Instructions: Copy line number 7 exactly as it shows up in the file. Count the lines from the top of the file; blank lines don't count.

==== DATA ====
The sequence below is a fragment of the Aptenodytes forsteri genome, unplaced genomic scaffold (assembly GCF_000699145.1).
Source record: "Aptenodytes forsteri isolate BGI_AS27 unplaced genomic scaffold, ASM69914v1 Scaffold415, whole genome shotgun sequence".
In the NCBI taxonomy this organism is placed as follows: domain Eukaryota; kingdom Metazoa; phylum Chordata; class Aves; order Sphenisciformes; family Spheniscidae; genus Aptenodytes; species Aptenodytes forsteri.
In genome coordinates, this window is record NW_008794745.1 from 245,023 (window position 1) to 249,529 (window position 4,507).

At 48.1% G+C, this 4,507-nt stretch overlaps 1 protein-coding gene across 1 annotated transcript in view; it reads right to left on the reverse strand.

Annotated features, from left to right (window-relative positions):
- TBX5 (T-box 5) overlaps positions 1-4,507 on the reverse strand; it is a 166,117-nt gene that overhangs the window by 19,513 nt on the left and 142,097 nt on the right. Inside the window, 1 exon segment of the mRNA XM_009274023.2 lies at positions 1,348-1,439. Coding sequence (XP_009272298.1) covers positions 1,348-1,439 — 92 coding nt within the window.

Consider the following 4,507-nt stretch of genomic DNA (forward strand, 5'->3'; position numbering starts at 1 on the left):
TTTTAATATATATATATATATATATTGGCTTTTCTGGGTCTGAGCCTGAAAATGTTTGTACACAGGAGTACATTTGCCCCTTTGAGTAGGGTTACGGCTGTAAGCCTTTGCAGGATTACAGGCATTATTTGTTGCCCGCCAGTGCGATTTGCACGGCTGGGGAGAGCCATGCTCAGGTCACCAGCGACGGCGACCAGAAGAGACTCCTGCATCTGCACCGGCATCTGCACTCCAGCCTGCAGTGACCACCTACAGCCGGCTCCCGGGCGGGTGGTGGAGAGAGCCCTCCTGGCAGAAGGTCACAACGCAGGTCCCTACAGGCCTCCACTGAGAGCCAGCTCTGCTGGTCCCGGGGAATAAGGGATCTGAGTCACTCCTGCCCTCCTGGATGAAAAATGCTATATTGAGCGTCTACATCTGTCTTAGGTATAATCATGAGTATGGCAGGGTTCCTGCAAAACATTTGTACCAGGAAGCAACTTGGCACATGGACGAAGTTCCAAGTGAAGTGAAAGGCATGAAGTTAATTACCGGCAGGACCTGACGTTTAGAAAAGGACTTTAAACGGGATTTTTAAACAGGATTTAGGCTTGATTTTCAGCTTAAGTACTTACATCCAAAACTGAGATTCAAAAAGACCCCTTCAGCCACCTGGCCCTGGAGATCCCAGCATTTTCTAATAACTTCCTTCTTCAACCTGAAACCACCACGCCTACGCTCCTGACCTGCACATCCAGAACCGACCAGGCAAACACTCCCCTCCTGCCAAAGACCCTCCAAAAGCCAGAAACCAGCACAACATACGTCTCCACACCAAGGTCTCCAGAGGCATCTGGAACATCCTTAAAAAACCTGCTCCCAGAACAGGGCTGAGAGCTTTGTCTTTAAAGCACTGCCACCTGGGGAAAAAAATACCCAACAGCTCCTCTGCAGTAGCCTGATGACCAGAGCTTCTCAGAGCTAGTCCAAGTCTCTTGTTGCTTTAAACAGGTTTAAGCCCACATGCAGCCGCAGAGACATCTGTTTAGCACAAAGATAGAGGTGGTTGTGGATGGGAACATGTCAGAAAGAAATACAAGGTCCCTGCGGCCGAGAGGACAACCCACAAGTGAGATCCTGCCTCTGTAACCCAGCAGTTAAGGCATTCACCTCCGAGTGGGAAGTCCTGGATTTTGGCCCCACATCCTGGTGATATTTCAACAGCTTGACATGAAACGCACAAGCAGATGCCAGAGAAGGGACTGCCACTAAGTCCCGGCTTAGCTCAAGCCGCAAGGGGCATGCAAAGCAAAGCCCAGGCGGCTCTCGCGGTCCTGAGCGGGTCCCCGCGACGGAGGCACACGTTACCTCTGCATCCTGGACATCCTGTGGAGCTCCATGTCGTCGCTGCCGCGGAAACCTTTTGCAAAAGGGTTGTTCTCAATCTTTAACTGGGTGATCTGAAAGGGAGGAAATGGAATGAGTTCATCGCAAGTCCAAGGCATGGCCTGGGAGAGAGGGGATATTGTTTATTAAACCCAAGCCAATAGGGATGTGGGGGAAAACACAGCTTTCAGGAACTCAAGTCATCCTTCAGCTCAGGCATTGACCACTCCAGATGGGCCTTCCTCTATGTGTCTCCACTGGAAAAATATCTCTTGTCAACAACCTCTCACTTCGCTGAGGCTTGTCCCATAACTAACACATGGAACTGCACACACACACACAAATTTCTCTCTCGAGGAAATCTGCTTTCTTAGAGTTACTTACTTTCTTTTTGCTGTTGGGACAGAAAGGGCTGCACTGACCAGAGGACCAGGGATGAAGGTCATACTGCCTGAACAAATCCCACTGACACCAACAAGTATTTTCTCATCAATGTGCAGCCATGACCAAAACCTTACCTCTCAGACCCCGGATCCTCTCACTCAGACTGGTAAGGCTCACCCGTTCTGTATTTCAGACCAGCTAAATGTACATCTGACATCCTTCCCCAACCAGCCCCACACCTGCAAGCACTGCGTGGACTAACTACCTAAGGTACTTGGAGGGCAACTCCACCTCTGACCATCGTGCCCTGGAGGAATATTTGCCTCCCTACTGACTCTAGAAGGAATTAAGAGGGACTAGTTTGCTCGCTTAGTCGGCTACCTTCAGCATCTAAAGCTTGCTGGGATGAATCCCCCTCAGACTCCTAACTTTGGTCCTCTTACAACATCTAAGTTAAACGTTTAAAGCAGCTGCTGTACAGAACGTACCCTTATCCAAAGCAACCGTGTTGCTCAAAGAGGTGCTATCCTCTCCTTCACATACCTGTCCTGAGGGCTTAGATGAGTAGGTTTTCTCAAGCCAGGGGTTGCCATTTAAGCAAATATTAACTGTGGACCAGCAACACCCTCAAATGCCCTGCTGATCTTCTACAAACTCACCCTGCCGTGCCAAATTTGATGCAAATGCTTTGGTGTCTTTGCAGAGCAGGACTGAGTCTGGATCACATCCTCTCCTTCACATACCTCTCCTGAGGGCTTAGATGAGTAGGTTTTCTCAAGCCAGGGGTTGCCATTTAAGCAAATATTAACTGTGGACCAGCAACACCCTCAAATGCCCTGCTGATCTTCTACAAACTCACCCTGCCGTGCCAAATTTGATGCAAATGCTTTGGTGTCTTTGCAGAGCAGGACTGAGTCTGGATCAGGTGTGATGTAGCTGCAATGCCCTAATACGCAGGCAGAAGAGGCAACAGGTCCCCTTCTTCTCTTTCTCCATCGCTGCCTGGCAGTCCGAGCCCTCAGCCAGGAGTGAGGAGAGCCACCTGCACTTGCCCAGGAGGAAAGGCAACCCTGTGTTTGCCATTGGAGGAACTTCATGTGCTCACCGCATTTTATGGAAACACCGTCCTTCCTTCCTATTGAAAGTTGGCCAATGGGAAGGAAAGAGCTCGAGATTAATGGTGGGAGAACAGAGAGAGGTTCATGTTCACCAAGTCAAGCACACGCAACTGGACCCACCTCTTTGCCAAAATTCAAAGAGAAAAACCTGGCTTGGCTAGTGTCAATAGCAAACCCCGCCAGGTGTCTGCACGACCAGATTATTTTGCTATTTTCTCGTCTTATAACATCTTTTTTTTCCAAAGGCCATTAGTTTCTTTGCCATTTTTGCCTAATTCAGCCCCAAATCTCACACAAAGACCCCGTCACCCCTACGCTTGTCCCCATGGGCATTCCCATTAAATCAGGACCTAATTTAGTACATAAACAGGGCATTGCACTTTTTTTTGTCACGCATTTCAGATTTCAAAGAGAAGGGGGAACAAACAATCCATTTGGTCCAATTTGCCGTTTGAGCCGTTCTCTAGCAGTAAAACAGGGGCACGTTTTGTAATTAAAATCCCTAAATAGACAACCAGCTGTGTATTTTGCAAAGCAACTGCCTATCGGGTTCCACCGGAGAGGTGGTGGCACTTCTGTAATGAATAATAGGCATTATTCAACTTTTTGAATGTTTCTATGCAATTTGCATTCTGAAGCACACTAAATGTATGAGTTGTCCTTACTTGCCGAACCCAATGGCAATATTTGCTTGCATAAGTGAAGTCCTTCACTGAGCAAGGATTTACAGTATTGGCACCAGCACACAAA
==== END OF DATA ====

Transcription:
- TBX5 (T-box 5) overlaps positions 1-4,507 on the reverse strand; it is a 166,117-nt gene that overhangs the window by 19,513 nt on the left and 142,097 nt on the right. Inside the window, 1 exon segment of the mRNA XM_009274023.2 lies at positions 1,348-1,439. Coding sequence (XP_009272298.1) covers positions 1,348-1,439 — 92 coding nt within the window.